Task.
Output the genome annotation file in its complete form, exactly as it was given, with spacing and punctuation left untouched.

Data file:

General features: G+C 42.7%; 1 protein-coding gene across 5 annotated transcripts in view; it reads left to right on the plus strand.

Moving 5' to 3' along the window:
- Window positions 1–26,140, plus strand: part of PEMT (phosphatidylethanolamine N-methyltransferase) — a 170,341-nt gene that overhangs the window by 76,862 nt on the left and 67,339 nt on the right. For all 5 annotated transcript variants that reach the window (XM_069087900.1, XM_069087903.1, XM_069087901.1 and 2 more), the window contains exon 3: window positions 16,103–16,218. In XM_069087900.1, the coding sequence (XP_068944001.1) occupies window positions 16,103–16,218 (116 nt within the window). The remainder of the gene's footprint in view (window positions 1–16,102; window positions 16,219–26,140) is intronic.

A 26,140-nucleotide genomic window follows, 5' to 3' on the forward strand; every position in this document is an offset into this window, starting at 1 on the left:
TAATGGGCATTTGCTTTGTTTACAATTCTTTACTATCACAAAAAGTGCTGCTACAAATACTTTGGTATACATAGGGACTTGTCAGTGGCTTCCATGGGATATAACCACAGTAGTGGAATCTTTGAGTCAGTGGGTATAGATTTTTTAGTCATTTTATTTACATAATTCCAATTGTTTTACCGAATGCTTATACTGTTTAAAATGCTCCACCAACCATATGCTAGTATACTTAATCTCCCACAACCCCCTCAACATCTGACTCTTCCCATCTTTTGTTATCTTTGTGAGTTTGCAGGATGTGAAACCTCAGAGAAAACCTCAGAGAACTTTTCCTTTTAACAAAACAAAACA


General features: G+C 42.7%; 1 protein-coding gene across 5 annotated transcripts in view; it reads left to right on the plus strand.

Moving 5' to 3' along the window:
- Window positions 1–26,140, plus strand: part of PEMT (phosphatidylethanolamine N-methyltransferase) — a 170,341-nt gene that overhangs the window by 76,862 nt on the left and 67,339 nt on the right. For all 5 annotated transcript variants that reach the window (XM_069087900.1, XM_069087903.1, XM_069087901.1 and 2 more), the window contains exon 3: window positions 16,103–16,218. In XM_069087900.1, the coding sequence (XP_068944001.1) occupies window positions 16,103–16,218 (116 nt within the window). The remainder of the gene's footprint in view (window positions 1–16,102; window positions 16,219–26,140) is intronic.

A 26,140-nucleotide genomic window follows, 5' to 3' on the forward strand; every position in this document is an offset into this window, starting at 1 on the left:
TAATGGGCATTTGCTTTGTTTACAATTCTTTACTATCACAAAAAGTGCTGCTACAAATACTTTGGTATACATAGGGACTTGTCAGTGGCTTCCATGGGATATAACCACAGTAGTGGAATCTTTGAGTCAGTGGGTATAGATTTTTTAGTCATTTTATTTACATAATTCCAATTGTTTTACCGAATGCTTATACTGTTTAAAATGCTCCACCAACCATATGCTAGTATACTTAATCTCCCACAACCCCCTCAACATCTGACTCTTCCCATCTTTTGTTATCTTTGTGAGTTTGCAGGATGTGAAACCTCAGAGAAAACCTCAGAGAACTTTTCCTTTTAACAAAACAAAACA